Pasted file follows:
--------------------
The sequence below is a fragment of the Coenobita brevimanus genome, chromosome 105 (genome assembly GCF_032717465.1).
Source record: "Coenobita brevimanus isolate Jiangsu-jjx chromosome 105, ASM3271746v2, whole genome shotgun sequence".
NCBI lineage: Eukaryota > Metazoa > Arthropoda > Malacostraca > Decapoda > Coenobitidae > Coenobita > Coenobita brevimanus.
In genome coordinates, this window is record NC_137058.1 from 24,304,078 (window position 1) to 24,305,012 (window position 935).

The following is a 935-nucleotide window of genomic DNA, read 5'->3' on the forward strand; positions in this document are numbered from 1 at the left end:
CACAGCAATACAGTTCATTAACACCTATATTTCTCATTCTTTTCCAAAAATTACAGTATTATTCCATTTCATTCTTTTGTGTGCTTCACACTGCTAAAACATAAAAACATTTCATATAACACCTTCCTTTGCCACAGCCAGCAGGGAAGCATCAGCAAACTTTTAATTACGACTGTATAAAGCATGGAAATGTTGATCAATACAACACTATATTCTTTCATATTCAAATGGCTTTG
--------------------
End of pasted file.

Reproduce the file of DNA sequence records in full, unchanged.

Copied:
The sequence below is a fragment of the Coenobita brevimanus genome, chromosome 105 (genome assembly GCF_032717465.1).
Source record: "Coenobita brevimanus isolate Jiangsu-jjx chromosome 105, ASM3271746v2, whole genome shotgun sequence".
NCBI lineage: Eukaryota > Metazoa > Arthropoda > Malacostraca > Decapoda > Coenobitidae > Coenobita > Coenobita brevimanus.
In genome coordinates, this window is record NC_137058.1 from 24,304,078 (window position 1) to 24,305,012 (window position 935).

The following is a 935-nucleotide window of genomic DNA, read 5'->3' on the forward strand; positions in this document are numbered from 1 at the left end:
CACAGCAATACAGTTCATTAACACCTATATTTCTCATTCTTTTCCAAAAATTACAGTATTATTCCATTTCATTCTTTTGTGTGCTTCACACTGCTAAAACATAAAAACATTTCATATAACACCTTCCTTTGCCACAGCCAGCAGGGAAGCATCAGCAAACTTTTAATTACGACTGTATAAAGCATGGAAATGTTGATCAATACAACACTATATTCTTTCATATTCAAATGGCTTTG